8. 7 can soup (add 7 cans of whatever you want to make a soup), simmer on stove till warm.
  9. I’m a realist mom here – chicken nuggets, fish sticks – ITS WHAT YOU PAIR IT WITH
  10. Always remember the #plategoals to make your meals balanced. Even in a pinch, you can make it happen!

plategoals

 

Megan Klemm

 

Are you stuck in your workout routine?

If you know me, then you know how much I love exercise. My passion for fitness led me to study exercise and metabolism in college. Obtaining a degree in Exercise Science and earning 3 different fitness certifications allowed me to share this passion with others and provide guidance for leading healthier, more-fit lifestyles. Over the past 12 years, I have learned a lot about the body, metabolism and fitness capacities through research, practice and personal experience. During that time I have learned what works and what works better.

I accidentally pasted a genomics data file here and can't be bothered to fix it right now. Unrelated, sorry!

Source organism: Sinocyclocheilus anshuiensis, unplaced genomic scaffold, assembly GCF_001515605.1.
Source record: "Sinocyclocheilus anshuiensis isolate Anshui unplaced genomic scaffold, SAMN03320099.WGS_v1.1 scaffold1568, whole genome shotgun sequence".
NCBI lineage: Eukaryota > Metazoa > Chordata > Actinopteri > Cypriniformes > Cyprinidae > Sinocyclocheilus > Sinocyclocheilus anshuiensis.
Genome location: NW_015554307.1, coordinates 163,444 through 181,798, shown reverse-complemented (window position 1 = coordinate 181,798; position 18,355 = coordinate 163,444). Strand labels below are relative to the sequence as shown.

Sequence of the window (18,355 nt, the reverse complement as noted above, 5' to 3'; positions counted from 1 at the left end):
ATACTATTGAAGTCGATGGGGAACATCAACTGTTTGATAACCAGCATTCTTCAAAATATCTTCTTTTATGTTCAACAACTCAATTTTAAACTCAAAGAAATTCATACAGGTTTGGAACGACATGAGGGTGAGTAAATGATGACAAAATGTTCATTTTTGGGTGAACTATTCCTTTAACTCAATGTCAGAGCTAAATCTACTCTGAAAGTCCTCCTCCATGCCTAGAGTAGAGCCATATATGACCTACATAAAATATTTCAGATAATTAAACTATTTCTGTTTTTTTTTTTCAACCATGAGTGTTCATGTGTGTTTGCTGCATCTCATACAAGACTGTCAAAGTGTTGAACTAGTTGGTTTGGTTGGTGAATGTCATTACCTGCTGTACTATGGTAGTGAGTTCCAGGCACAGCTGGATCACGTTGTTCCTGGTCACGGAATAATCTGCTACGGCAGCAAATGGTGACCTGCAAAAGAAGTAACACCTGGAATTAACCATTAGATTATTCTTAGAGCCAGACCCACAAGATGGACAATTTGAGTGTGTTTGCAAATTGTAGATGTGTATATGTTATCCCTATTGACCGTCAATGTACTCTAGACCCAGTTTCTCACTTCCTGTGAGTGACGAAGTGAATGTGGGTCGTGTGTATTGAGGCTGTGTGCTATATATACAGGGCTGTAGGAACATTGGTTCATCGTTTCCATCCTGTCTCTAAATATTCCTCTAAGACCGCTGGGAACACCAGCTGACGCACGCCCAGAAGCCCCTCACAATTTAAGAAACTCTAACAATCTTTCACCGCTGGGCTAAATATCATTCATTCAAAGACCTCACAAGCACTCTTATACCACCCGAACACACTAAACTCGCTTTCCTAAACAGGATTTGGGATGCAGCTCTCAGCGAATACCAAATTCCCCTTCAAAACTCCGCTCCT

are you stuck in your workout routine

 

 

 

 

 

 

 

 

First and foremost, you should always start with an activity that you love. This is especially true for those who are just starting out on their fitness journey. The most basic principle to remember about exercise is that your body was designed to move and any form of physical activity accomplishes that objective. Nature never intended for us to sit for 8 hours a day at work, drive umpteen hours during the week and engage in sedentary activities such as watching TV and playing on our smartphone devices. Do what you love and be happy, because if you’re not, it’s highly unlikely that you will stick to your exercise routine. This recommendation is for general health, not necessarily for those wanting to push their fitness to the next level.